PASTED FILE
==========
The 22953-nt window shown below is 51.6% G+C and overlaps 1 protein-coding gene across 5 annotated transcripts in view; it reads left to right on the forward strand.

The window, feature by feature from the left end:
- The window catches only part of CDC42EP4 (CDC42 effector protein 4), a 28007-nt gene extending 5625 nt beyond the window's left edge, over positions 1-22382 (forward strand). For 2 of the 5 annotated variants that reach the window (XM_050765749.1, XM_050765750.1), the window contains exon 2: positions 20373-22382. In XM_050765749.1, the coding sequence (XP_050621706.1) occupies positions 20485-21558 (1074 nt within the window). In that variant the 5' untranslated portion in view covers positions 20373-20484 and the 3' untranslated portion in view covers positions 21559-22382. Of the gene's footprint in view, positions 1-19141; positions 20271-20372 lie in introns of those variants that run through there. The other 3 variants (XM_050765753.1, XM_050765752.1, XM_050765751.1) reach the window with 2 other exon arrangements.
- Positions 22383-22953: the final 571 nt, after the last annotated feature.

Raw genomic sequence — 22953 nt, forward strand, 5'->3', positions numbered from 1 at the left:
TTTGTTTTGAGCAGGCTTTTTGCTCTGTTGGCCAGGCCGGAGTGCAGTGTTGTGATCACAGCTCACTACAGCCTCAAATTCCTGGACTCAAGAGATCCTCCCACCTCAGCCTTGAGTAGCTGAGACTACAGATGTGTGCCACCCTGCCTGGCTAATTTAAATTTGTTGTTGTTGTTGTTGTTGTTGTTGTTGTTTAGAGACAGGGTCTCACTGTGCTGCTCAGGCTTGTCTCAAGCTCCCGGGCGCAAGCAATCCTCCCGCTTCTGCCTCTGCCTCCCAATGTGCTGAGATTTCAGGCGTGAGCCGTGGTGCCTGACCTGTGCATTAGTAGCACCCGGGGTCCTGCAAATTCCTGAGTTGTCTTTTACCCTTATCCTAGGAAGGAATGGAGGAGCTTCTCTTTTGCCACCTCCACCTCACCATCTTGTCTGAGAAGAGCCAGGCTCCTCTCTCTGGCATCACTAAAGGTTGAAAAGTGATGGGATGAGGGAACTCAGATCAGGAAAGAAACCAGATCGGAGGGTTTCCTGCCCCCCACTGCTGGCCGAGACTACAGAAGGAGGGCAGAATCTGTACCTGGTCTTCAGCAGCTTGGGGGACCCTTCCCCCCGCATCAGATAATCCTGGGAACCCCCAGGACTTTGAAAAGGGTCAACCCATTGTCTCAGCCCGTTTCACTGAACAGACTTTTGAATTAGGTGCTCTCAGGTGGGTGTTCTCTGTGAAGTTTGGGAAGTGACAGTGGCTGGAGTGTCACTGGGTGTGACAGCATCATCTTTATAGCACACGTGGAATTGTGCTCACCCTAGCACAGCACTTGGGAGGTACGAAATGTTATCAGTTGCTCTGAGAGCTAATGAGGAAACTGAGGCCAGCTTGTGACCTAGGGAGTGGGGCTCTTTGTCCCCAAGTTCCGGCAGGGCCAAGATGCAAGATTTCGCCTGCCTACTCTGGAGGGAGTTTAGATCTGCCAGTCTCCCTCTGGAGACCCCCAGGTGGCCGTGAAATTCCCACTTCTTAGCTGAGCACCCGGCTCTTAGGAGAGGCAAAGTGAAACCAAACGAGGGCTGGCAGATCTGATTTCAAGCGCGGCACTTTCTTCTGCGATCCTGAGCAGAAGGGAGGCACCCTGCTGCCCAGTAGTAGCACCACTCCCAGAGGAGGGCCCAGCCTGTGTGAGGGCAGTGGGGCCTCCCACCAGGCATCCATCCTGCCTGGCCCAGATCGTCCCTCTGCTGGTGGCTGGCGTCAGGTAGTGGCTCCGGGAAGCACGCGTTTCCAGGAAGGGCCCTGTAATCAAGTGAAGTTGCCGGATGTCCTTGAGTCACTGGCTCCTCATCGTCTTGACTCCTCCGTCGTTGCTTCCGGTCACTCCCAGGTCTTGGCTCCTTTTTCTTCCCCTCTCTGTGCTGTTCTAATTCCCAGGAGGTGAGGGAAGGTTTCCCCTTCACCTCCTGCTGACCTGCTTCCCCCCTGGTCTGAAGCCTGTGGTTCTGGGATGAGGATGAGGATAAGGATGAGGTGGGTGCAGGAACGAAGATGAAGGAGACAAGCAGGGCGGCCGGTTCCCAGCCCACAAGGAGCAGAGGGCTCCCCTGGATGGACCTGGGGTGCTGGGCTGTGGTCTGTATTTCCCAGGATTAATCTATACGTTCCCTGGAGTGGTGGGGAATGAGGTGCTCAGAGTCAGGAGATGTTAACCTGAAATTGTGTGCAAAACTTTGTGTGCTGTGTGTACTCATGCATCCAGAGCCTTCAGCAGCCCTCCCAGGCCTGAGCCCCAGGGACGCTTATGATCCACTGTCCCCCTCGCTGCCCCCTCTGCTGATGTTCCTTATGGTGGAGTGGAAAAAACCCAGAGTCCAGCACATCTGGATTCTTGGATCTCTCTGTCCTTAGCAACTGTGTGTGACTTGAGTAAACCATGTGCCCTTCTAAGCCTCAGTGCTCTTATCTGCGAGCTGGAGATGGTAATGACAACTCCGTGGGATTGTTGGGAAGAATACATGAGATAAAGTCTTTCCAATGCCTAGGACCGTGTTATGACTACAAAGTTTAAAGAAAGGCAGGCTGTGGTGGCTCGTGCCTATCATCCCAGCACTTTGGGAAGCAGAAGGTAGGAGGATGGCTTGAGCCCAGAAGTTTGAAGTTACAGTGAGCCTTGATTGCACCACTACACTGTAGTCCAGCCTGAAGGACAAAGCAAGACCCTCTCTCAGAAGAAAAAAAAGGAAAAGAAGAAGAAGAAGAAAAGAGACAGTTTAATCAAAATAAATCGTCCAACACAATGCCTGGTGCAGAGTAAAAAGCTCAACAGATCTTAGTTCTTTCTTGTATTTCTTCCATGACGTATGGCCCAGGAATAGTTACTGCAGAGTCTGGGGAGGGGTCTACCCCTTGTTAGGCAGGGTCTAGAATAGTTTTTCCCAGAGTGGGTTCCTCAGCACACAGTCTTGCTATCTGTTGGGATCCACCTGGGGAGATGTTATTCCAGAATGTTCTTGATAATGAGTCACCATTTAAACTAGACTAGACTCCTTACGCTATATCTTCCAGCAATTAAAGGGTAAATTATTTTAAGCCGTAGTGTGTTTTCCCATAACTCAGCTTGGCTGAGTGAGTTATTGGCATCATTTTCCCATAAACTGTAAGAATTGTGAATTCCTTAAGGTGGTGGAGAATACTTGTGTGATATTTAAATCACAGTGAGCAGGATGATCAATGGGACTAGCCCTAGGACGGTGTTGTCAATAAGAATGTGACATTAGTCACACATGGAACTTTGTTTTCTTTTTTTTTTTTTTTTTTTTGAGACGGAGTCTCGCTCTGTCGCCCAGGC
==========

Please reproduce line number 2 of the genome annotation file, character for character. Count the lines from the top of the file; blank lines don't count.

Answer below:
The window, feature by feature from the left end: